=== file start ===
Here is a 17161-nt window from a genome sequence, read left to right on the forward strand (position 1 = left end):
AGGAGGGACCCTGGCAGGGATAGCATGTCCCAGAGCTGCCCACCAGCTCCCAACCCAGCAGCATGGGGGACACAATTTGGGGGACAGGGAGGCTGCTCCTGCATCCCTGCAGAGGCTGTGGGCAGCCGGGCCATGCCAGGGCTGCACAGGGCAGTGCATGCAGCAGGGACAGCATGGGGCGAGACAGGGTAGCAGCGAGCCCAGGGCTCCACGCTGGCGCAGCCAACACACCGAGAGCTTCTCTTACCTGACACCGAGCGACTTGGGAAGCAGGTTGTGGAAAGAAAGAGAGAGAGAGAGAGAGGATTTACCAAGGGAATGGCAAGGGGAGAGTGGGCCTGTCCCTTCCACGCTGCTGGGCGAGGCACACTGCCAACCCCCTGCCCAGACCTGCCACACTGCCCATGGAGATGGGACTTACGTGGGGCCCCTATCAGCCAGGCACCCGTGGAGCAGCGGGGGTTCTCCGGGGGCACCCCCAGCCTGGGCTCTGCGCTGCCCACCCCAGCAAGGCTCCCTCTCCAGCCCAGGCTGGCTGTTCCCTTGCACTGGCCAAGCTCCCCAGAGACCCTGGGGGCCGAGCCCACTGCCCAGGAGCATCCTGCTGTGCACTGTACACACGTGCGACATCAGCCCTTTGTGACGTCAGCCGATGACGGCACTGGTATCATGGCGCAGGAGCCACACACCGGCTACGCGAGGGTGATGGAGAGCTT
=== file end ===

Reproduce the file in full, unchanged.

Here is a 17161-nt window from a genome sequence, read left to right on the forward strand (position 1 = left end):
AGGAGGGACCCTGGCAGGGATAGCATGTCCCAGAGCTGCCCACCAGCTCCCAACCCAGCAGCATGGGGGACACAATTTGGGGGACAGGGAGGCTGCTCCTGCATCCCTGCAGAGGCTGTGGGCAGCCGGGCCATGCCAGGGCTGCACAGGGCAGTGCATGCAGCAGGGACAGCATGGGGCGAGACAGGGTAGCAGCGAGCCCAGGGCTCCACGCTGGCGCAGCCAACACACCGAGAGCTTCTCTTACCTGACACCGAGCGACTTGGGAAGCAGGTTGTGGAAAGAAAGAGAGAGAGAGAGAGAGGATTTACCAAGGGAATGGCAAGGGGAGAGTGGGCCTGTCCCTTCCACGCTGCTGGGCGAGGCACACTGCCAACCCCCTGCCCAGACCTGCCACACTGCCCATGGAGATGGGACTTACGTGGGGCCCCTATCAGCCAGGCACCCGTGGAGCAGCGGGGGTTCTCCGGGGGCACCCCCAGCCTGGGCTCTGCGCTGCCCACCCCAGCAAGGCTCCCTCTCCAGCCCAGGCTGGCTGTTCCCTTGCACTGGCCAAGCTCCCCAGAGACCCTGGGGGCCGAGCCCACTGCCCAGGAGCATCCTGCTGTGCACTGTACACACGTGCGACATCAGCCCTTTGTGACGTCAGCCGATGACGGCACTGGTATCATGGCGCAGGAGCCACACACCGGCTACGCGAGGGTGATGGAGAGCTT